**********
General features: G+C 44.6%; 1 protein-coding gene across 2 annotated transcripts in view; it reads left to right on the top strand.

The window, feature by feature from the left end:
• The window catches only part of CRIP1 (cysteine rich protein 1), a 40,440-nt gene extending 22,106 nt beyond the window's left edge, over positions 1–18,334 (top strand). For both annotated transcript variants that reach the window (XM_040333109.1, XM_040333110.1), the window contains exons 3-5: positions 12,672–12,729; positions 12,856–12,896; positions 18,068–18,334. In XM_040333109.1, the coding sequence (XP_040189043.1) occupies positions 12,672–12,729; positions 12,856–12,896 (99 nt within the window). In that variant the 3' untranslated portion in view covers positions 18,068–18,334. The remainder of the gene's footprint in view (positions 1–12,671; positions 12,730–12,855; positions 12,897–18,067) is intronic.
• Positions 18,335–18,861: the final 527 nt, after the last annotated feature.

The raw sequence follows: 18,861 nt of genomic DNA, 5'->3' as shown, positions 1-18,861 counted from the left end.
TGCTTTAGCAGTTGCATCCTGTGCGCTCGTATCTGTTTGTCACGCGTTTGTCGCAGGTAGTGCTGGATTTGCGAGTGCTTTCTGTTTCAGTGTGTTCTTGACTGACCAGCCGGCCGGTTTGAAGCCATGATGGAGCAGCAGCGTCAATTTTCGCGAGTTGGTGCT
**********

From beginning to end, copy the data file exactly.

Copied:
General features: G+C 44.6%; 1 protein-coding gene across 2 annotated transcripts in view; it reads left to right on the top strand.

The window, feature by feature from the left end:
• The window catches only part of CRIP1 (cysteine rich protein 1), a 40,440-nt gene extending 22,106 nt beyond the window's left edge, over positions 1–18,334 (top strand). For both annotated transcript variants that reach the window (XM_040333109.1, XM_040333110.1), the window contains exons 3-5: positions 12,672–12,729; positions 12,856–12,896; positions 18,068–18,334. In XM_040333109.1, the coding sequence (XP_040189043.1) occupies positions 12,672–12,729; positions 12,856–12,896 (99 nt within the window). In that variant the 3' untranslated portion in view covers positions 18,068–18,334. The remainder of the gene's footprint in view (positions 1–12,671; positions 12,730–12,855; positions 12,897–18,067) is intronic.
• Positions 18,335–18,861: the final 527 nt, after the last annotated feature.

The raw sequence follows: 18,861 nt of genomic DNA, 5'->3' as shown, positions 1-18,861 counted from the left end.
TGCTTTAGCAGTTGCATCCTGTGCGCTCGTATCTGTTTGTCACGCGTTTGTCGCAGGTAGTGCTGGATTTGCGAGTGCTTTCTGTTTCAGTGTGTTCTTGACTGACCAGCCGGCCGGTTTGAAGCCATGATGGAGCAGCAGCGTCAATTTTCGCGAGTTGGTGCT